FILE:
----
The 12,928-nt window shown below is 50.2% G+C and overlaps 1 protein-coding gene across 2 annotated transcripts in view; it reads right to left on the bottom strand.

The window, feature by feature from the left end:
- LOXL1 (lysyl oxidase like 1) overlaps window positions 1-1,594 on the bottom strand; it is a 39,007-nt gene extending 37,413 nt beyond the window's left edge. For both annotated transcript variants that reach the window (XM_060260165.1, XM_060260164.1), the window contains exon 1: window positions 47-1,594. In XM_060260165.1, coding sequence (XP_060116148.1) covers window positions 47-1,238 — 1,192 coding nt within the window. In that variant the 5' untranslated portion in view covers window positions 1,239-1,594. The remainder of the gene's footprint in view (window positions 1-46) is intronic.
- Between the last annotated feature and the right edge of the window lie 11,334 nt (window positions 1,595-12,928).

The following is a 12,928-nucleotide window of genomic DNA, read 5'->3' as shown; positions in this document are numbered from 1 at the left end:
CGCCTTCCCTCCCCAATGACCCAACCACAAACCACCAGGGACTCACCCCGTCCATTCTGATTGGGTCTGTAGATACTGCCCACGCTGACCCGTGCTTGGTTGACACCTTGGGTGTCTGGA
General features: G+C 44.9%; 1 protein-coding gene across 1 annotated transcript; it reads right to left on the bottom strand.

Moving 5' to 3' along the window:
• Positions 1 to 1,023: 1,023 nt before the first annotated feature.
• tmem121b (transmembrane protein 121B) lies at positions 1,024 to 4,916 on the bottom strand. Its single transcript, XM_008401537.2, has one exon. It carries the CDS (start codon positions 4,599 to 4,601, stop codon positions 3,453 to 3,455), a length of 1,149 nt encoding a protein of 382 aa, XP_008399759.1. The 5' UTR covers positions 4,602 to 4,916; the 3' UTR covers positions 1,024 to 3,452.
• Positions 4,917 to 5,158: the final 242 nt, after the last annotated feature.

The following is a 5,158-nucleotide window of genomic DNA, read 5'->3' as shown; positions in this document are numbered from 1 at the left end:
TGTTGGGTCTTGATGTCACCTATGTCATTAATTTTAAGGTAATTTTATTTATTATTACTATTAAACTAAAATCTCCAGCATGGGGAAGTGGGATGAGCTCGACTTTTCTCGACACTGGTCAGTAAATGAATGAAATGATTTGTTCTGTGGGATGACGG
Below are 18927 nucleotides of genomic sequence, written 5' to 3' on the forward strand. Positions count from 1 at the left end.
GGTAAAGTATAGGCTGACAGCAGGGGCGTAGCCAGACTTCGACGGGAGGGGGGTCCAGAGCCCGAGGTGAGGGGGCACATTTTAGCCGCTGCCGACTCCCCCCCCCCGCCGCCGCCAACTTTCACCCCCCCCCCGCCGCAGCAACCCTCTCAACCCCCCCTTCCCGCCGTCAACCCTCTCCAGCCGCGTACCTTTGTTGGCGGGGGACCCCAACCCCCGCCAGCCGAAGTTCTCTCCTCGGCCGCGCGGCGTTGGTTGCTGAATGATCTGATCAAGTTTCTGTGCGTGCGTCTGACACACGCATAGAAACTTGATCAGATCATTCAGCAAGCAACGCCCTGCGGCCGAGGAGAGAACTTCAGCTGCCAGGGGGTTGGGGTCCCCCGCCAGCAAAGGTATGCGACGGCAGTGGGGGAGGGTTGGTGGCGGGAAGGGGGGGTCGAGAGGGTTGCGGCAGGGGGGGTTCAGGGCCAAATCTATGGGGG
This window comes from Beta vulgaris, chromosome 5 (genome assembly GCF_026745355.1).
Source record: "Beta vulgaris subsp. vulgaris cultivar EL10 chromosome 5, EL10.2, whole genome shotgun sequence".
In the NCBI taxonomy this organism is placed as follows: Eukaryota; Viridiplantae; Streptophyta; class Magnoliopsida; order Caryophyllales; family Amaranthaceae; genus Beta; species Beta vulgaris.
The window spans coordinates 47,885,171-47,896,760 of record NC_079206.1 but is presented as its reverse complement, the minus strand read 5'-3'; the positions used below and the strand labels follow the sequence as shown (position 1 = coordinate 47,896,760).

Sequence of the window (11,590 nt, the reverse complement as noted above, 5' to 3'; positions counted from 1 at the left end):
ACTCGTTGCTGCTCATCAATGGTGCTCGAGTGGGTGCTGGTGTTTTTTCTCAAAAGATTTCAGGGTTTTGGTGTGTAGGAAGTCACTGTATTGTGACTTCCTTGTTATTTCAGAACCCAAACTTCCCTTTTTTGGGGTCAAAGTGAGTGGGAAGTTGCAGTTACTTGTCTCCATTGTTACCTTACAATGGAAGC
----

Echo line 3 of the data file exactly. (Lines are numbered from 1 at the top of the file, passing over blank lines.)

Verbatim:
- LOXL1 (lysyl oxidase like 1) overlaps window positions 1-1,594 on the bottom strand; it is a 39,007-nt gene extending 37,413 nt beyond the window's left edge. For both annotated transcript variants that reach the window (XM_060260165.1, XM_060260164.1), the window contains exon 1: window positions 47-1,594. In XM_060260165.1, coding sequence (XP_060116148.1) covers window positions 47-1,238 — 1,192 coding nt within the window. In that variant the 5' untranslated portion in view covers window positions 1,239-1,594. The remainder of the gene's footprint in view (window positions 1-46) is intronic.